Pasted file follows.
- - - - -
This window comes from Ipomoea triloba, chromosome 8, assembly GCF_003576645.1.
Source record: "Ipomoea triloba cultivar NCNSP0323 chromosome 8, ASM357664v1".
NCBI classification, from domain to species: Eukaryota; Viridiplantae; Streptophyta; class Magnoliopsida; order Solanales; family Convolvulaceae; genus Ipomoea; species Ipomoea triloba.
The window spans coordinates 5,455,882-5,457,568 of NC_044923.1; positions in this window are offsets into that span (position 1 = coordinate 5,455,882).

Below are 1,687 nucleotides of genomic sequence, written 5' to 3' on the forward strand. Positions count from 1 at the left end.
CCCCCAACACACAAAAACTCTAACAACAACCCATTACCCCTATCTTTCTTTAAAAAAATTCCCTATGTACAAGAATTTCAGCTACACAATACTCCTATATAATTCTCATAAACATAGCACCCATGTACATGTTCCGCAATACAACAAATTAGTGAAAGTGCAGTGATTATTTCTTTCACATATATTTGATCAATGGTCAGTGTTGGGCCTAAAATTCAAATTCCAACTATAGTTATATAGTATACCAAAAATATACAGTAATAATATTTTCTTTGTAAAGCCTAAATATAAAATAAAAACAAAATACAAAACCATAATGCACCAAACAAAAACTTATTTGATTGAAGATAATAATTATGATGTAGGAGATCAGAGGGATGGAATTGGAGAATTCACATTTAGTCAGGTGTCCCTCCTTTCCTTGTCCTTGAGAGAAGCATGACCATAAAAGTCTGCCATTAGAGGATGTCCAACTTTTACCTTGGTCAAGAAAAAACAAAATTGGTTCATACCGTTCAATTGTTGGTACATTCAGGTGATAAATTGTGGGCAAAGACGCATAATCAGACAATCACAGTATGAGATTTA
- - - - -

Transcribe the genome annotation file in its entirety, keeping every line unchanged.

This window comes from Ipomoea triloba, chromosome 8, assembly GCF_003576645.1.
Source record: "Ipomoea triloba cultivar NCNSP0323 chromosome 8, ASM357664v1".
NCBI classification, from domain to species: Eukaryota; Viridiplantae; Streptophyta; class Magnoliopsida; order Solanales; family Convolvulaceae; genus Ipomoea; species Ipomoea triloba.
The window spans coordinates 5,455,882-5,457,568 of NC_044923.1; positions in this window are offsets into that span (position 1 = coordinate 5,455,882).

Below are 1,687 nucleotides of genomic sequence, written 5' to 3' on the forward strand. Positions count from 1 at the left end.
CCCCCAACACACAAAAACTCTAACAACAACCCATTACCCCTATCTTTCTTTAAAAAAATTCCCTATGTACAAGAATTTCAGCTACACAATACTCCTATATAATTCTCATAAACATAGCACCCATGTACATGTTCCGCAATACAACAAATTAGTGAAAGTGCAGTGATTATTTCTTTCACATATATTTGATCAATGGTCAGTGTTGGGCCTAAAATTCAAATTCCAACTATAGTTATATAGTATACCAAAAATATACAGTAATAATATTTTCTTTGTAAAGCCTAAATATAAAATAAAAACAAAATACAAAACCATAATGCACCAAACAAAAACTTATTTGATTGAAGATAATAATTATGATGTAGGAGATCAGAGGGATGGAATTGGAGAATTCACATTTAGTCAGGTGTCCCTCCTTTCCTTGTCCTTGAGAGAAGCATGACCATAAAAGTCTGCCATTAGAGGATGTCCAACTTTTACCTTGGTCAAGAAAAAACAAAATTGGTTCATACCGTTCAATTGTTGGTACATTCAGGTGATAAATTGTGGGCAAAGACGCATAATCAGACAATCACAGTATGAGATTTA